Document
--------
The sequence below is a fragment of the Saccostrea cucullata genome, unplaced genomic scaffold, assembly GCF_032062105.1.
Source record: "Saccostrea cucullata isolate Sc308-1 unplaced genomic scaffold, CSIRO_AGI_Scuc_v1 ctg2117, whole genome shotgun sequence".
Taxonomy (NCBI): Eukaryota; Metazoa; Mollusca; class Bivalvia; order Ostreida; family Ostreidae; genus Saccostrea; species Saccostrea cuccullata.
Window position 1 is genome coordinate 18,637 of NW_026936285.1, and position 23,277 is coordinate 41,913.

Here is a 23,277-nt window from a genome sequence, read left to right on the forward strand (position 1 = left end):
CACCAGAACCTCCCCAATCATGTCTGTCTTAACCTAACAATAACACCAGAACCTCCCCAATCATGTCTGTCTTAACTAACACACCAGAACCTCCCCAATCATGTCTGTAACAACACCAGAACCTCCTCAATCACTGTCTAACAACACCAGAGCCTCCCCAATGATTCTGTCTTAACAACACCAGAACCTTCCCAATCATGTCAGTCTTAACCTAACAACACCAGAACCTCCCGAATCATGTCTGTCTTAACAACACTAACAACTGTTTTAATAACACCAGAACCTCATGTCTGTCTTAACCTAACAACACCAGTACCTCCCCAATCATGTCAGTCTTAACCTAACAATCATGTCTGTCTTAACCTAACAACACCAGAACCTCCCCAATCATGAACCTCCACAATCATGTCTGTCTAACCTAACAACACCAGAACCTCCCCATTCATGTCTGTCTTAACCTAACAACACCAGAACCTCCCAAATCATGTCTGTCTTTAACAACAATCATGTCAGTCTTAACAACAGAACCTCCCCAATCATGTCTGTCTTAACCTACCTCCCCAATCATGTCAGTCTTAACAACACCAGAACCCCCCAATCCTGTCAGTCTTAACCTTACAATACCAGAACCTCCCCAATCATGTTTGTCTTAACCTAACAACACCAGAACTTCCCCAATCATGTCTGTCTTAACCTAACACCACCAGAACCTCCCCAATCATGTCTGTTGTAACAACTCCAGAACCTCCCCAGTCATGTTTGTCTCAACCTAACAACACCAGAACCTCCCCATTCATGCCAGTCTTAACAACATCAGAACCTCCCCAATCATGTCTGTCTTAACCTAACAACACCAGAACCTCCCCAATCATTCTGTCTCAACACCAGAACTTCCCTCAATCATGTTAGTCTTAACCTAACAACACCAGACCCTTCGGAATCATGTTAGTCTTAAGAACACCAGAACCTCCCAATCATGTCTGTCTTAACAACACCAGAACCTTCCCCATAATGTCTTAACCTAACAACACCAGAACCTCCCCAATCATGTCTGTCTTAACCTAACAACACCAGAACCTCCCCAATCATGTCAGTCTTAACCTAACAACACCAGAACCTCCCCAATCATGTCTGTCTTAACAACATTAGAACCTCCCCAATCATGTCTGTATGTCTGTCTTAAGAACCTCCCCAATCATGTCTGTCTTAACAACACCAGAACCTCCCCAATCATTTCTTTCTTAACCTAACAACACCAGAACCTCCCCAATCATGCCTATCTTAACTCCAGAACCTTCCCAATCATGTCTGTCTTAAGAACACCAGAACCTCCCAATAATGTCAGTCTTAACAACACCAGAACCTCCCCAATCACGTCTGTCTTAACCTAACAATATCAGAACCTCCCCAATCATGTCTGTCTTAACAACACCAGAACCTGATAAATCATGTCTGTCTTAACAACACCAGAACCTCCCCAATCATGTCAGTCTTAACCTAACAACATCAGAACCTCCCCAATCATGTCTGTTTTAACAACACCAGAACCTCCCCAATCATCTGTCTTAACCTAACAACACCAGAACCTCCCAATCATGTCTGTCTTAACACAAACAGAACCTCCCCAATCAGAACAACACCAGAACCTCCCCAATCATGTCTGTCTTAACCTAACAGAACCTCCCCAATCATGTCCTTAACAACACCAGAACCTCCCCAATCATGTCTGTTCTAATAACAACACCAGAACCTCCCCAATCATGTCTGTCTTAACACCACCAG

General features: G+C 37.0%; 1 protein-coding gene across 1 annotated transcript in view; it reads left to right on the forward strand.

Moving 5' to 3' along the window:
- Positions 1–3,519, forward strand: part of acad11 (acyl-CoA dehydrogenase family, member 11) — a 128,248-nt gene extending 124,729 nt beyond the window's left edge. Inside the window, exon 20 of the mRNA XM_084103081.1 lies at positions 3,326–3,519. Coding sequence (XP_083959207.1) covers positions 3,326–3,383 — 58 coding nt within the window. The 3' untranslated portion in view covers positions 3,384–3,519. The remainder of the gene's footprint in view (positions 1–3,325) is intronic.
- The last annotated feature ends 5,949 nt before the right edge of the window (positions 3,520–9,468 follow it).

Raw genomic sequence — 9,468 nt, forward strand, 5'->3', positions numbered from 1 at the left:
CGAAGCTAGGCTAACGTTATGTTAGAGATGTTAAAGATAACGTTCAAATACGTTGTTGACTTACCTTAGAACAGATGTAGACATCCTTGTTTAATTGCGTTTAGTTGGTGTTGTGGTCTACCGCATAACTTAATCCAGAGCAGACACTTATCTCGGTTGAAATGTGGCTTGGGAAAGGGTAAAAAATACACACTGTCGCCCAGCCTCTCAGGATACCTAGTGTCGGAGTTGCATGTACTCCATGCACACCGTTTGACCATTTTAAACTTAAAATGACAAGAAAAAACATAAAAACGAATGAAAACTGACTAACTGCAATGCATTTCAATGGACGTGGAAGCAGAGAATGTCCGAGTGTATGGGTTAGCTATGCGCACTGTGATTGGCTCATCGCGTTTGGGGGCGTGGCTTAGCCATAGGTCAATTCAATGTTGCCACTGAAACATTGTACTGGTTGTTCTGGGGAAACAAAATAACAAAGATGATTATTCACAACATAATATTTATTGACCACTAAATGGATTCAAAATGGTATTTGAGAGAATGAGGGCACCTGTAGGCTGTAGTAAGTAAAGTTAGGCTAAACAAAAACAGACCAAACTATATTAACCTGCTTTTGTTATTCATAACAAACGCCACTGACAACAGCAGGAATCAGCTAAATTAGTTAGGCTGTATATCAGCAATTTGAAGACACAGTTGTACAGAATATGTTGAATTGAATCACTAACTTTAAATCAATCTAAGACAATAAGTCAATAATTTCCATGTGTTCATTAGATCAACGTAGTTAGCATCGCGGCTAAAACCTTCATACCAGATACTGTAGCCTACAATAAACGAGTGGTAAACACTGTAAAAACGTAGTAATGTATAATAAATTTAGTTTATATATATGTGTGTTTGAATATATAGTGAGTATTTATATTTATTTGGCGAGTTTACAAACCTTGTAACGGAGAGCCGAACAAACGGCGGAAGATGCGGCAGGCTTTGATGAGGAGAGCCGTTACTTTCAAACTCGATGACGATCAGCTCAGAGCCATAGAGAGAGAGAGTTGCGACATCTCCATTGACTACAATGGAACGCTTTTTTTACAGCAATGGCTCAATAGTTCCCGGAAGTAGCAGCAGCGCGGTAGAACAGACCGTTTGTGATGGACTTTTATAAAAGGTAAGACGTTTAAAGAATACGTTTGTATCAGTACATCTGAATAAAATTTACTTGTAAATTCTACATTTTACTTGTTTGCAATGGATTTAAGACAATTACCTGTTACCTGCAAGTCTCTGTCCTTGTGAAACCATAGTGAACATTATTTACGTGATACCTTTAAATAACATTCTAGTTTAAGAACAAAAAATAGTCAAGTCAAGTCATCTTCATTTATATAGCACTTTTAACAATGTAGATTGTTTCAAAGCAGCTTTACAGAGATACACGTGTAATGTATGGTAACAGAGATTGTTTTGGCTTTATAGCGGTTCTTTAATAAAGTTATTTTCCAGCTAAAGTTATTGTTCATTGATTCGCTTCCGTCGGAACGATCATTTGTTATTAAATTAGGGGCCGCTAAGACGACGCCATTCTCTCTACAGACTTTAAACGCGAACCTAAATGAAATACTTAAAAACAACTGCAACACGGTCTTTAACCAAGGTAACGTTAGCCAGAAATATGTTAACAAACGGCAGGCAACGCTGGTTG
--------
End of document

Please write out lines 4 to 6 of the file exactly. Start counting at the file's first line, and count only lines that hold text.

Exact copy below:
Window position 1 is genome coordinate 18,637 of NW_026936285.1, and position 23,277 is coordinate 41,913.

Here is a 23,277-nt window from a genome sequence, read left to right on the forward strand (position 1 = left end):
CACCAGAACCTCCCCAATCATGTCTGTCTTAACCTAACAATAACACCAGAACCTCCCCAATCATGTCTGTCTTAACTAACACACCAGAACCTCCCCAATCATGTCTGTAACAACACCAGAACCTCCTCAATCACTGTCTAACAACACCAGAGCCTCCCCAATGATTCTGTCTTAACAACACCAGAACCTTCCCAATCATGTCAGTCTTAACCTAACAACACCAGAACCTCCCGAATCATGTCTGTCTTAACAACACTAACAACTGTTTTAATAACACCAGAACCTCATGTCTGTCTTAACCTAACAACACCAGTACCTCCCCAATCATGTCAGTCTTAACCTAACAATCATGTCTGTCTTAACCTAACAACACCAGAACCTCCCCAATCATGAACCTCCACAATCATGTCTGTCTAACCTAACAACACCAGAACCTCCCCATTCATGTCTGTCTTAACCTAACAACACCAGAACCTCCCAAATCATGTCTGTCTTTAACAACAATCATGTCAGTCTTAACAACAGAACCTCCCCAATCATGTCTGTCTTAACCTACCTCCCCAATCATGTCAGTCTTAACAACACCAGAACCCCCCAATCCTGTCAGTCTTAACCTTACAATACCAGAACCTCCCCAATCATGTTTGTCTTAACCTAACAACACCAGAACTTCCCCAATCATGTCTGTCTTAACCTAACACCACCAGAACCTCCCCAATCATGTCTGTTGTAACAACTCCAGAACCTCCCCAGTCATGTTTGTCTCAACCTAACAACACCAGAACCTCCCCATTCATGCCAGTCTTAACAACATCAGAACCTCCCCAATCATGTCTGTCTTAACCTAACAACACCAGAACCTCCCCAATCATTCTGTCTCAACACCAGAACTTCCCTCAATCATGTTAGTCTTAACCTAACAACACCAGACCCTTCGGAATCATGTTAGTCTTAAGAACACCAGAACCTCCCAATCATGTCTGTCTTAACAACACCAGAACCTTCCCCATAATGTCTTAACCTAACAACACCAGAACCTCCCCAATCATGTCTGTCTTAACCTAACAACACCAGAACCTCCCCAATCATGTCAGTCTTAACCTAACAACACCAGAACCTCCCCAATCATGTCTGTCTTAACAACATTAGAACCTCCCCAATCATGTCTGTATGTCTGTCTTAAGAACCTCCCCAATCATGTCTGTCTTAACAACACCAGAACCTCCCCAATCATTTCTTTCTTAACCTAACAACACCAGAACCTCCCCAATCATGCCTATCTTAACTCCAGAACCTTCCCAATCATGTCTGTCTTAAGAACACCAGAACCTCCCAATAATGTCAGTCTTAACAACACCAGAACCTCCCCAATCACGTCTGTCTTAACCTAACAATATCAGAACCTCCCCAATCATGTCTGTCTTAACAACACCAGAACCTGATAAATCATGTCTGTCTTAACAACACCAGAACCTCCCCAATCATGTCAGTCTTAACCTAACAACATCAGAACCTCCCCAATCATGTCTGTTTTAACAACACCAGAACCTCCCCAATCATCTGTCTTAACCTAACAACACCAGAACCTCCCAATCATGTCTGTCTTAACACAAACAGAACCTCCCCAATCAGAACAACACCAGAACCTCCCCAATCATGTCTGTCTTAACCTAACAGAACCTCCCCAATCATGTCCTTAACAACACCAGAACCTCCCCAATCATGTCTGTTCTAATAACAACACCAGAACCTCCCCAATCATGTCTGTCTTAACACCACCAG